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As passenger carriers delay their re-launch into China, some until May, and as other countries and flights succumb to the coronavirus impact, IATA has asked that slot rules be suspended.

IATA said it was contacting regulatory authorities to ask that the rules on slot use are suspended as airlines battle changing schedules.

The standing 80:20 rule means airlines must operate at least 80% of their allocated slots; if they fail, the airline loses its right to that slot the next season.

It is a rule that has undermined freighter operators’ ability to retain slots. Often unable to keep to the exact schedule, freighter airlines at slot-restricted airports have lost their slots.

When airlines complained that they had lost slots at Schiphol owing to the rule, however, IATA defended it, saying that “the 80:20 rule is … is proven to work effectively and is accepted worldwide as a benchmark. The best way to alleviate the problems caused by slot constraints is not to find ways around the WSG, but to ensure more capacity is brought into the airport system.”

Now, however, as the coronavirus crisis hits schedules and bookings, IATA has asked regulators to relax the requirement.

“Given these extraordinary circumstances, as a result of the public health emergency, the collective view of the airline industry is that the application the 80% rule during the upcoming season inappropriate,” it said. “Flexibility is needed for airlines to adjust their schedules according to extraordinary demand developments.”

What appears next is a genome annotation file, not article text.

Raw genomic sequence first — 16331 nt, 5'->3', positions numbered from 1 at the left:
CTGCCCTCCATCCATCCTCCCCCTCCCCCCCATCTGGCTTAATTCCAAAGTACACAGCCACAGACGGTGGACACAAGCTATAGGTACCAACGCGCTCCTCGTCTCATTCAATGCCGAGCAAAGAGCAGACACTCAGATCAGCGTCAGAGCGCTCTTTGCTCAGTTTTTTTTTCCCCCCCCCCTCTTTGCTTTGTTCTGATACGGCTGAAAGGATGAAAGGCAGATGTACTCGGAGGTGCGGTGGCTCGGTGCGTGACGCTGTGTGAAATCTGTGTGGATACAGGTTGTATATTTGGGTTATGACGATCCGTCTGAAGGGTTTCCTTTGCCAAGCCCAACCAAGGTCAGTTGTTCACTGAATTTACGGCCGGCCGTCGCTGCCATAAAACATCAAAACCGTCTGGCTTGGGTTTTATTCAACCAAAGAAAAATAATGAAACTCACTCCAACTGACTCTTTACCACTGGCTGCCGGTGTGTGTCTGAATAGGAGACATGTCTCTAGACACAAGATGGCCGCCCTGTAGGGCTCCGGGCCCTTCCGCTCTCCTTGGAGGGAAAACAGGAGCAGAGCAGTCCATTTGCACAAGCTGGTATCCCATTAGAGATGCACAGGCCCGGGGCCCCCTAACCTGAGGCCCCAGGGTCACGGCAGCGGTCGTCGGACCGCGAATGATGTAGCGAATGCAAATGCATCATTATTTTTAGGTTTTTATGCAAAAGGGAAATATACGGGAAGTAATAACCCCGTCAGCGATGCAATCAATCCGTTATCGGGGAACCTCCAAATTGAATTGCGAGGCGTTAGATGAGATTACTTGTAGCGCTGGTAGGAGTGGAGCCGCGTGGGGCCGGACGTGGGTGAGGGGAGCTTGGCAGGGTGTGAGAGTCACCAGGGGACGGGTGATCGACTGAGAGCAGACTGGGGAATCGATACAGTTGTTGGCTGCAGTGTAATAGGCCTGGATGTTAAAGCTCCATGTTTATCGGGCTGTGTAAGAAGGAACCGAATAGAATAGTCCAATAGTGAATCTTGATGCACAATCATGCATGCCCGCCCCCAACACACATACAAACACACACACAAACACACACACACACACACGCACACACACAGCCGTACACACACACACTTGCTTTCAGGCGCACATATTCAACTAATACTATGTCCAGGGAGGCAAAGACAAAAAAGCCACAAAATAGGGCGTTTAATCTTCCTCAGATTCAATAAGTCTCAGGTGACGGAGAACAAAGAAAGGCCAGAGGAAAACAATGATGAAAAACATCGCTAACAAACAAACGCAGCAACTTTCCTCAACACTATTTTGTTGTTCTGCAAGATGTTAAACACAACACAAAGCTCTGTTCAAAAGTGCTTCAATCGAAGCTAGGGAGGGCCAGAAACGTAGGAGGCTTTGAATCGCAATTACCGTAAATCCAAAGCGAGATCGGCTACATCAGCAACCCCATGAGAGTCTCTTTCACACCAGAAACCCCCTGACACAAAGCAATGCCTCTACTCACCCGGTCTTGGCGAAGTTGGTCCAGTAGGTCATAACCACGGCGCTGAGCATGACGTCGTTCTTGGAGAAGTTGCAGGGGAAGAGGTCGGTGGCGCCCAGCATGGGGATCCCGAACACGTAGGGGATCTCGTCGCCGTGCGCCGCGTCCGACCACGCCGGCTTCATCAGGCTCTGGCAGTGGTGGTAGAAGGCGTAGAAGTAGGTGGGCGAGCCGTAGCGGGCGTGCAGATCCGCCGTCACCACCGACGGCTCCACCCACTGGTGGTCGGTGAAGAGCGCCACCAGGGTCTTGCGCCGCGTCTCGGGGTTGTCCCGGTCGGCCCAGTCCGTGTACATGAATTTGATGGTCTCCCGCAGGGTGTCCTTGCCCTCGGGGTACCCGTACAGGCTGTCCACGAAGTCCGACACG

It noted that regulators had already been waiving the slot rules recently, primarily for operations to China and Hong Kong, but pointed out that new markets were now being affected.

“Without certainty that these waivers will continue for the summer season (or winter season in the southern hemisphere), airlines are unable to plan ahead sufficiently to ensure efficient rostering of crew or deployment of aircraft.

“Suspending the requirement for the entire season (to October) will mean that airlines can respond to market conditions with appropriate capacity levels, avoiding any need to run empty services in order to maintain slots. Aircraft can be reallocated to other routes or parked, crew can have certainty on their schedules.”

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